Pride and Prejudice
Hello out there and welcome to the second installment in Another Year of Fiction (AYOF). After starting off with the morbid murder tale The Killer Inside Me, I decided to take stock of our current society (and my wife’s years-long wishes) and pivot toward what is generally considered the first feminist novel: Jane Austen’s Pride and Prejudice.
Even as this legendary novel reached its 200th birthday a few years prior it had long taken its place in the Western canon, both due to Austen’s radical vision of her society and in her varied use of language and dialogue. For those who don’t know the story I won’t give too much of it away, but suffice to say that the two words in the title convey a host of meanings upon main characters Elizabeth and Mr. Darcy. I want to chiefly dive into the two major lessons I appreciated through reading this beloved masterwork.
Upon reading this novel I completely understand why it’s considered one of the greatest in the English language. But more pointedly, given the current bizarre misogynistic waves churning our glorious American society I thought it was a very important book to read at this time. Recall that Austen was taking an unparalleled look at her own society, its mores and values, and providing a sharp rebuke through her extraordinary female characters. Yet she never shies away from showing their faults and foibles with ironic delicacy. That being said, it’s important to note that the world needs strong females now more than ever, especially those who challenge the dominant order of things and weird, anti-intellectual trends such as the “men’s rights” movement. This novel felt like a major corrective against our current slump toward a dark age in America, and helped remind me about how people once comported themselves (though one hesitates to wear too rosy a color glasses peering into the 19th century). I would highly recommend this to those who, like me for years, thought they were “above” reading such a work as this.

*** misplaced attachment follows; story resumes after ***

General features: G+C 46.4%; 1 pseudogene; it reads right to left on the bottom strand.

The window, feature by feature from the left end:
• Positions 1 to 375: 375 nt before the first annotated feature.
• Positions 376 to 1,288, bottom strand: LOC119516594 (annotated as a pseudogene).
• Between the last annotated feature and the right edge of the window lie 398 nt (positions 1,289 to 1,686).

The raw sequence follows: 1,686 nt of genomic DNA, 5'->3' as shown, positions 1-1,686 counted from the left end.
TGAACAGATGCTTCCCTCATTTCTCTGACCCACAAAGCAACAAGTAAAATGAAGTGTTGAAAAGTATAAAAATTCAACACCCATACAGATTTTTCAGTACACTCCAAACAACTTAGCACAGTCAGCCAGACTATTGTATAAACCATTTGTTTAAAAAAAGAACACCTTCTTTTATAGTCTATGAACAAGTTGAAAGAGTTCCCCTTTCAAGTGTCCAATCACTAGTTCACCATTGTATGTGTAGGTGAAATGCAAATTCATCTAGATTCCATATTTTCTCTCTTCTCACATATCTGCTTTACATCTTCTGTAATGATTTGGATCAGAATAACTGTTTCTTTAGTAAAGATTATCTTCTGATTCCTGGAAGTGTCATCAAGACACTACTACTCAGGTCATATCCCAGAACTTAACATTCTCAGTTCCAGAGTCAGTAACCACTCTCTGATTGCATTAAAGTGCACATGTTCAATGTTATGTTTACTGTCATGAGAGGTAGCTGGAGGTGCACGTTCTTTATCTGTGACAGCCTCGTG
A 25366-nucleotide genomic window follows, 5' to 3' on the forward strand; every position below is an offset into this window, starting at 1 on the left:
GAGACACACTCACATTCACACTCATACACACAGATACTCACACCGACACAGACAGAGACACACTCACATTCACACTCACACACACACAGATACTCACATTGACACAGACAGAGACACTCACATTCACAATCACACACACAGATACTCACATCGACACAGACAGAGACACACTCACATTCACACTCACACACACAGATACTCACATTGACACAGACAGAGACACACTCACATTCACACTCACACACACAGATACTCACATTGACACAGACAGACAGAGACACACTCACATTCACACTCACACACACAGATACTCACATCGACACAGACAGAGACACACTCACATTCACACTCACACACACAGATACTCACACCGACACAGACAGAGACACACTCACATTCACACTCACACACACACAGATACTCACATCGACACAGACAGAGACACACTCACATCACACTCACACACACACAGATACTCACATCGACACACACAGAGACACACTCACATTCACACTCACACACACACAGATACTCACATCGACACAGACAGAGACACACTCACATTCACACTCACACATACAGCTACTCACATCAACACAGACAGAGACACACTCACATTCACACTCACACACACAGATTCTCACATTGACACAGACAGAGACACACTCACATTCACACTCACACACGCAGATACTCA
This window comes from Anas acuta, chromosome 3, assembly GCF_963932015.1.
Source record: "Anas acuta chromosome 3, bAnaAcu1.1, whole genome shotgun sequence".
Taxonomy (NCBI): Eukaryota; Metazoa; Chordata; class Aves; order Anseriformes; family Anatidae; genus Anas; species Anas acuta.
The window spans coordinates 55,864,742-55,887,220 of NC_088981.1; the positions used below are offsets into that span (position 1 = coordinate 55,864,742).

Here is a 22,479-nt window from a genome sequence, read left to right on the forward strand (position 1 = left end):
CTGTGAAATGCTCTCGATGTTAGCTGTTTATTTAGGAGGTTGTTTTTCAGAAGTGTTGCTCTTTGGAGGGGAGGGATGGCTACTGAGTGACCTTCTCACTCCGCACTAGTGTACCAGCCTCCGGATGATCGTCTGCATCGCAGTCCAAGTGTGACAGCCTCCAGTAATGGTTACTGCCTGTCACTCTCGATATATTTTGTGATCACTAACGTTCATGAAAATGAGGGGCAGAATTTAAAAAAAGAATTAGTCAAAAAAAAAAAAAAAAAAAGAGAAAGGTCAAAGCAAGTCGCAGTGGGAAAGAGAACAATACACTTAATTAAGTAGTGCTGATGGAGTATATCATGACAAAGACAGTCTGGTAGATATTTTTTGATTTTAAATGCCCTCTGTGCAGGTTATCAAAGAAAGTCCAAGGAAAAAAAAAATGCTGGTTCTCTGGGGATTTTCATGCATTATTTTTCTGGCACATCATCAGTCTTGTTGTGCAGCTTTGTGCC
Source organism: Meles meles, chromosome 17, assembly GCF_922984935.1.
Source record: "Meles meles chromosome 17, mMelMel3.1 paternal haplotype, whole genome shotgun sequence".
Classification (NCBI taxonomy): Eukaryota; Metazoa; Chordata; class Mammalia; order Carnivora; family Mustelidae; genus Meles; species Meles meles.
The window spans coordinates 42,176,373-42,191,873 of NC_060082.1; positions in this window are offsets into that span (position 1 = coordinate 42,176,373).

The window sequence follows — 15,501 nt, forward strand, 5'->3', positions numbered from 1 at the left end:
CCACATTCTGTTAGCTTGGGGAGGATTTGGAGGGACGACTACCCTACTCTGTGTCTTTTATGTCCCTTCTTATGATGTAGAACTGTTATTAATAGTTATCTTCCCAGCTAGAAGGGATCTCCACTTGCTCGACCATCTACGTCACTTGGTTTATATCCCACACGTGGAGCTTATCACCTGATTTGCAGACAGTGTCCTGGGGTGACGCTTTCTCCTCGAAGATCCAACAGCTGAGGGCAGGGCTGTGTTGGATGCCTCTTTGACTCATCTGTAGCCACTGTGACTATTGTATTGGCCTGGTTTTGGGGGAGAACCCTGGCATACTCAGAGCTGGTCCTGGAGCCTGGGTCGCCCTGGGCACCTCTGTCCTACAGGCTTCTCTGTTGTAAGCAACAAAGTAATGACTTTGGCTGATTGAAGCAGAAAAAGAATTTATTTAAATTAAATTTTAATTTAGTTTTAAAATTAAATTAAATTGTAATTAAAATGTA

Moving forward, I have decided to travel ahead several centuries and back into commercial fiction, delving into my first Grisham novel, his hugely successful The Firm. Stay tuned for the next update in Another Year of Fiction. And thanks for reading!
John Abraham is a published author and freelance journalist who lives in the Twin Cities with his wife Mary and their cat. He is writing a speculative dystopian novel and is seeking representation and a publisher.